The full list of lectures that were delivered in the first year of the course in Semester 2, 2024 are below. You can watch the Panopto recording of the History of Astronomy lecture and the Outer Solar System lecture by clicking on the linked text. These will give you a feel for what the lectures are like.

Note: The course calendar for Semester 2025 is likely to change in terms of the lecture times and order of the lectures but the lecture subject matter will remain the same and I will endeavour to keep the test so it’s before the main exam week.

Course Posters

Please do share these posters with any friends you have who may be interested in this course 🙂

Educational Aims

The aim of the course is to convey the conceptual ideas of our universe to students with no formal physics training. We will progress from Big Bang to our current understanding of the Universe.

This journey starts in our Solar System and ends with discovering the most distant object in the Universe, Quasars. Students will also learn how astronomical sources, such as Black Holes and Supernova are observed and the differences between Dark Energy and Dark Matter.

Finally, they will learn how astronomy research has resulted in useful technologies here on Earth. With their new understanding of our Universe and the scientific justifications for what astronomers observe, the students will be equipped to critique astronomy news and explain the physics of our Universe.

The course is designed for students who do not have an A-level in physics or maths.

Module Synopsis

• Briefly describe our current understanding of Astronomy, including the formation and end of our Universe.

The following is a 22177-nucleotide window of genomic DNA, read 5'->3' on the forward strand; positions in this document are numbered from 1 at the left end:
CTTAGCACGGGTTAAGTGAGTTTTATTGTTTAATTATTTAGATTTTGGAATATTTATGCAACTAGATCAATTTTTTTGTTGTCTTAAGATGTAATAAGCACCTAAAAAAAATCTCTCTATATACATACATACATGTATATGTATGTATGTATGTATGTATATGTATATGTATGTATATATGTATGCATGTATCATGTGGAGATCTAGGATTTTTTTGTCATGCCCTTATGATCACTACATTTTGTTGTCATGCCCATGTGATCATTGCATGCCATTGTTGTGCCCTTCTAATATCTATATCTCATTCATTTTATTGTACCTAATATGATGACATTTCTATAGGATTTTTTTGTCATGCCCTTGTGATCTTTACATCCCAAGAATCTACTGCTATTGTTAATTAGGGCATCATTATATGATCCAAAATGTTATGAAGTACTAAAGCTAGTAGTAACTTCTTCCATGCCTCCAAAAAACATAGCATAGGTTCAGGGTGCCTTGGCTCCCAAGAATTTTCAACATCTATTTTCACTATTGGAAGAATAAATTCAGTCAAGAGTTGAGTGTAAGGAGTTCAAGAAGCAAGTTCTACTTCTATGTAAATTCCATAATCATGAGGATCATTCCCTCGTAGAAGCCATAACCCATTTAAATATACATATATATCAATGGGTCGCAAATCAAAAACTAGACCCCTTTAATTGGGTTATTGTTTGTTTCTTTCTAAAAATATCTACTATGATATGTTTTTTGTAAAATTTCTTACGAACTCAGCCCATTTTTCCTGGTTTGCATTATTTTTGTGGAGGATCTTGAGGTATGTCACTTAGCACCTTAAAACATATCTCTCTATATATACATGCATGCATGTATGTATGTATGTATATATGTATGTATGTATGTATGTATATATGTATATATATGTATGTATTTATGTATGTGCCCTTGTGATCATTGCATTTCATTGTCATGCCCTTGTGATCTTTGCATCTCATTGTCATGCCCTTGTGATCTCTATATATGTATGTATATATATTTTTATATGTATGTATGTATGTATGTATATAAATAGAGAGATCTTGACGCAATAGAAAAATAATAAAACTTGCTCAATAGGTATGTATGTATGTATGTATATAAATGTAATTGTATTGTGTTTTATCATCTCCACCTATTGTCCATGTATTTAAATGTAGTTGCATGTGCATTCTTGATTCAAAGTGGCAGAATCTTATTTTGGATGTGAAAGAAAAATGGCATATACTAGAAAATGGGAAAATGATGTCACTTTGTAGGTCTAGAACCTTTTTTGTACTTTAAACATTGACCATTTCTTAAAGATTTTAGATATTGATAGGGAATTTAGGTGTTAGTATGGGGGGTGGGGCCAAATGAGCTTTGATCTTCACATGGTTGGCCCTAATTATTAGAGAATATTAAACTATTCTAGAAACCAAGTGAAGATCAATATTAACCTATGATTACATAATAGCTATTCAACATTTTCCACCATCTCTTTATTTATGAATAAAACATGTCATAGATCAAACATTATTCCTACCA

• Rank astronomical objects and phenomena in terms of their age, distance and energy.
• Understand the need for astronomers to observe the Universe in multiple wavelengths of light and the different astrophysical phenomena that produce this light.
• Summarise the History of Astronomy with reference to the work of a diverse range of astronomers.
• Form coherent arguments relating to current astronomy research.
• Analyse popular astronomy articles and summarise the main points.
• Explain the concepts of the Big Bang, Black Holes, Dark Energy and Dark Matter.
• Describe a variety of examples where astronomical research has resulted in new technologies, specifically those that improve life on Earth.

Outline Syllabus

• A Brief History of Astronomy from ancient times to modern day (highlighting a diverse range of astronomers and their work through the ages).
• The formation of our Solar System and the Moon and the Moon’s influence on Earth.
• The brightest constellations visible from the Northern Hemisphere and links to different cultures and astrology.
• Formation of the Northern Lights and the Sun/Earth connection.
• Life cycle of different sizes of star and how stars cluster together (open clusters, globular clusters & galaxies) and the approximate sizes and numbers involved.
• Extreme stars, compact objects and their formation (white dwarfs, neutron stars and black holes).
• Different types of galaxies (including active galaxies).
• Scientific Justification for Black Holes, Dark Energy and Dark Matter.
• How the Universe formed in the Big Bang and the observational support for our current understanding.
• The possible ways for how the Universe ends.
• Light and spectroscopy, specifically it’s use in determining red shift.
• Understand the astrophysical phenomena that produce specific wavelengths of light and how these are observed.
• Current ground and space-based telescopes, and the need for multi-wavelength astronomy.
•Multi-messenger astronomy (discovering the Universe using not just light alone) e.g. neutrinos & gravitational waves.
• Astronomy research that has resulted in spin-outs and useful technology to humankind.


The Aurora as viewed from Southampton during the 10th May Geomagnetic storm & the lecturer, Dr Sadie Jones.

For more information about this course, or if you have any questions please email Sadie.